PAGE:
Restoring Hope and Optimism in Schools

·4 min read
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There is a delightful YouTube channel called Pocketful of Primary. The host documented her seven-year teaching experience, offering great ideas for classroom organization and teaching strategies. She recently posted a video explaining why she left teaching. She was overextended! She had no hope of being able to manage both teaching and the social media presence she had grown, and one became more fulfilling than the other. She relied on her optimism in helping other teachers guide her decision.

Hope and optimism are the nets between humans and the abyss. But what exactly is hope, and how does one find it? According to some theorists, hope can live in the heart and mind. Hope theory suggests a perceived capability to achieve desired goals by motivating through agency thinking. We find this with people experiencing significant illnesses or trauma in particular.

Optimism is formed through close relationships, business life, and a lifestyle that comprises a happy life. It acts as a middleman between what is happening in a person’s environment and how that person assesses what is happening. Without hope and optimism, humans are lost.

Sometimes the noise of negativity impacts optimism and decreases hope. For instance, it must be challenging for a principal to hear about how horrible public schools are when he/she is in the process of leading one. But we seldom think about the words we use or the timing of our expression. In today’s minute-by-minute analysis of life through social media, getting a story or message out is more important than the accuracy of the message.

Restoring Hope and Optimism in Schools: First Steps

So what can we do to restore hope and optimism in our public schools? First, to borrow an adage, if you can’t say something nice, don’t say it at all. Schools are struggling to find hope and, as we see from our host of Pocketful of Primary, they are struggling to keep their teachers. Not because teachers necessarily want to leave but because more profitable and less stressful opportunities are presented to them. Leaders are beaten up with their daily responsibilities and have little time to offer positive promotions for their schools. But the community could step up and take on that role! We are all in this together. The cornerstones of a community are schools, businesses, faith organizations, and government. Every thriving community has each of these pillars, and they are beating on all cylinders and in sync. By supporting one another, these pillars help create stability within the community.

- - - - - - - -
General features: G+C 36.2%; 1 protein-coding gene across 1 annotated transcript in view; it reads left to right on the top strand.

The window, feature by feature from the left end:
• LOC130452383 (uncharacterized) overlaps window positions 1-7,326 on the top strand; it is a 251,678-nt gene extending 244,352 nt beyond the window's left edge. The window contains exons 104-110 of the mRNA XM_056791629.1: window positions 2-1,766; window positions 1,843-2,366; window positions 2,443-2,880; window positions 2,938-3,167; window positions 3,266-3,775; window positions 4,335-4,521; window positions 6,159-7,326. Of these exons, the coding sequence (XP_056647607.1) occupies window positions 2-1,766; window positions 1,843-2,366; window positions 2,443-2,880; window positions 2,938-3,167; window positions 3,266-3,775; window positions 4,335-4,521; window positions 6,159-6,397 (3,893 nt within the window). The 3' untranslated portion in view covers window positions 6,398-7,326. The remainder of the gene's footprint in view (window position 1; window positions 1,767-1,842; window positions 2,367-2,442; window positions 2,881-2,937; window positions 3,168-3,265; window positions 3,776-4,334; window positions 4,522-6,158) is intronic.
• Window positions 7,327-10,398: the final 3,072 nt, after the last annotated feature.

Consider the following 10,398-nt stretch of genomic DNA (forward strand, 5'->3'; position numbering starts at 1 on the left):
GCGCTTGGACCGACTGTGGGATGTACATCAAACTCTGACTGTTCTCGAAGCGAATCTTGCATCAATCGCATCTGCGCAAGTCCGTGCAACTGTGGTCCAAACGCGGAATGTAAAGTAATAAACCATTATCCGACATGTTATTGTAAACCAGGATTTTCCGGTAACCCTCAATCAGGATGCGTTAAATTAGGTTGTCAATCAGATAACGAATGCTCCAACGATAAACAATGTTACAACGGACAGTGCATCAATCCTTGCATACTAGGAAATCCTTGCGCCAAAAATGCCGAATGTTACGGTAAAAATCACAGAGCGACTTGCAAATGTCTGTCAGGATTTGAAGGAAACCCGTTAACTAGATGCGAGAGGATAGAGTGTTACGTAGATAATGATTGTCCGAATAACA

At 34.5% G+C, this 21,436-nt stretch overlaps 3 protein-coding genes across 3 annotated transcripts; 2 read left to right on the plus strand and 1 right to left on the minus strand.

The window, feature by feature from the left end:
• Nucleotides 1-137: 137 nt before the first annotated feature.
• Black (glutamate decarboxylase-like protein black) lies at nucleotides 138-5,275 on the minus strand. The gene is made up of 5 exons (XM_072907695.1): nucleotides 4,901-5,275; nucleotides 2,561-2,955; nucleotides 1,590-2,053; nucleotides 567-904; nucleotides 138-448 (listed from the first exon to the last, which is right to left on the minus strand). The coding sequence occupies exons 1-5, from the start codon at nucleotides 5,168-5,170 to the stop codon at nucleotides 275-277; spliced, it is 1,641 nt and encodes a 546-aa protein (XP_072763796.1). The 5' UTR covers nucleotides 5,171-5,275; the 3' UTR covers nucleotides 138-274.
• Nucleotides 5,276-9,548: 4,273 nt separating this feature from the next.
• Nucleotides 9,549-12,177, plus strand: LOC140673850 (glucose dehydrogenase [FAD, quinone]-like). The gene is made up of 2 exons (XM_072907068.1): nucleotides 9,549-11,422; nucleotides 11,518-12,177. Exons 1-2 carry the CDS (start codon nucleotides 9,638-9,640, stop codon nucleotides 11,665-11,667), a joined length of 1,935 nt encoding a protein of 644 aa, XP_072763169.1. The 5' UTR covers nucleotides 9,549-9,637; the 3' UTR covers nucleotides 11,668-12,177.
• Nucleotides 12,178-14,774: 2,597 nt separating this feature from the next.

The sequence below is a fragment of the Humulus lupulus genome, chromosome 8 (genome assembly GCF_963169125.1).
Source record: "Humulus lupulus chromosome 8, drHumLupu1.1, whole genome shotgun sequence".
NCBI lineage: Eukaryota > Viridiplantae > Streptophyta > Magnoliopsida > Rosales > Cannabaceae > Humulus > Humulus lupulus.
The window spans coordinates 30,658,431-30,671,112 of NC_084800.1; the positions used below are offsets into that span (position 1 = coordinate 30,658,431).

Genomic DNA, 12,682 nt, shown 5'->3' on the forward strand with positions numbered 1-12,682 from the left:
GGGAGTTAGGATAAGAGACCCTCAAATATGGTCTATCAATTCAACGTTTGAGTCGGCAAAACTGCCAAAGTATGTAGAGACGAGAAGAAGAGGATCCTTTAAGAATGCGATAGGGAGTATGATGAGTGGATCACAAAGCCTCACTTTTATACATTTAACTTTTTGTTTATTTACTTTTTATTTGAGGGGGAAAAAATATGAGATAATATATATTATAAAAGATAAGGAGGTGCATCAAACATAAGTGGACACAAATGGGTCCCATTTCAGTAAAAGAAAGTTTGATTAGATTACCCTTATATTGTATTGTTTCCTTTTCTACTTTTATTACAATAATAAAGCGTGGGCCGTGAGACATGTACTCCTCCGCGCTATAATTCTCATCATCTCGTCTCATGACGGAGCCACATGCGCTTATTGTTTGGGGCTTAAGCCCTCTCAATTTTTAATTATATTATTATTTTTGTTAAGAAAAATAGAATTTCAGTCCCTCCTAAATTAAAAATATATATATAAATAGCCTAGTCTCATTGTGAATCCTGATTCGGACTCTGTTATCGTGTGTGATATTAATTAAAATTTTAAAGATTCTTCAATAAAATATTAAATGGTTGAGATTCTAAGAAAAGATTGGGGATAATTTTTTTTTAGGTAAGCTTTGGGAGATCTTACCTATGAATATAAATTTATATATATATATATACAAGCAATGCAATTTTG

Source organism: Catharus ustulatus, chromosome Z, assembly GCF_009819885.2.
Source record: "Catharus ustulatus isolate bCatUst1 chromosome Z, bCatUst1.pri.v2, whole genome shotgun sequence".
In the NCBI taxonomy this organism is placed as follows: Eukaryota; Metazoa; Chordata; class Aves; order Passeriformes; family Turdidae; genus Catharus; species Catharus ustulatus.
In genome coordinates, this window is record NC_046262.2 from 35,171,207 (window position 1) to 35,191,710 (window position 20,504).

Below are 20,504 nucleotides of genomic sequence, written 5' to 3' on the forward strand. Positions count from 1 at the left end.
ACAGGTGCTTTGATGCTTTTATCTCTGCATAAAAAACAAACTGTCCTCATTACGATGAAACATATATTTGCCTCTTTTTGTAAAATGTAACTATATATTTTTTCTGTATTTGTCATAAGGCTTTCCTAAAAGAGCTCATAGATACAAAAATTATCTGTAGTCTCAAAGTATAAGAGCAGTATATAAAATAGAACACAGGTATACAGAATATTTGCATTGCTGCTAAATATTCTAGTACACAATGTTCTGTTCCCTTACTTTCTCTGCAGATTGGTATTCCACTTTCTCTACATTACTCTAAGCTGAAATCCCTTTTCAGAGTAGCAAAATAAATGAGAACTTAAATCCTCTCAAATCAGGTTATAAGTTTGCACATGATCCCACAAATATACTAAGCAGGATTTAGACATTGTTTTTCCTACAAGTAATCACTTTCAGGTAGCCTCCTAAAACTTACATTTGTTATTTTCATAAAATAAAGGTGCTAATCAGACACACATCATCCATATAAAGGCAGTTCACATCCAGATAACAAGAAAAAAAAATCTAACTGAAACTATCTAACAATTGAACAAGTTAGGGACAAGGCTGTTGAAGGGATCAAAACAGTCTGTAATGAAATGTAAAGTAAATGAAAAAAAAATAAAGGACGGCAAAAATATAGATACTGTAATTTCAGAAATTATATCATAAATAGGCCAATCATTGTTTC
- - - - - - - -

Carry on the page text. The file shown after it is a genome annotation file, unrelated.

If we don’t have optimism for our schools, our communities will fail in time. Without optimism, we lose sight of hope and begin to wallow.

Creating a Positive Buzz for Schools

Growing optimism for public schooling is a community effort. Get your community involved in supporting schools by following these few tips:

  • Share news of celebrations from the school to faith organizations in the area to share with their fellowship. Help people who don’t send their children to public schools see the beautiful things happening inside.

  • Communicate with governing agencies and elected officials about the current events at the school. Invite elected officials to see how awesome your kids are every day.

  • Put signs up all around campus – not just at the front entrance – celebrating the school and the students’ successes.

  • Display student art OUTSIDE and inside community centers along with local grocery stores and other establishments. Help the community experience what the parents experience when hearing great news about their kids.

  • Showcase your teachers! Not only with a teacher of the month celebrations, but get a committee together that includes local establishments willing to celebrate teachers in the community.

  • Hold a parade! Let’s celebrate the fantastic work kids, and their teachers and leaders, do in a given school year and host an end-of-the-school-year parade in your community!

  • Check into a 50+ community and ask them to send teachers well wishes each week. Ask them to send texts, emails, or cards to encourage our teachers!

  • Think about perks that don’t cost much money (such as letting teachers leave 30 minutes early on Fridays – you know they’ve worked their time!)

  • Ask faith organizations and local businesses to adopt a classroom to offer encouraging notes, snacks on Friday, pizza parties, etc.

  • Always talk positively about public school! We can’t afford to talk it down anymore.

We could have a pebble in the pond effect with public schools with these few actions. Don’t believe it? Let’s put it to the test! Create a buzz of optimism about public schools in your community and build the hope every family, teacher, and school administrator deserves. Let hope for public schools live in your heart!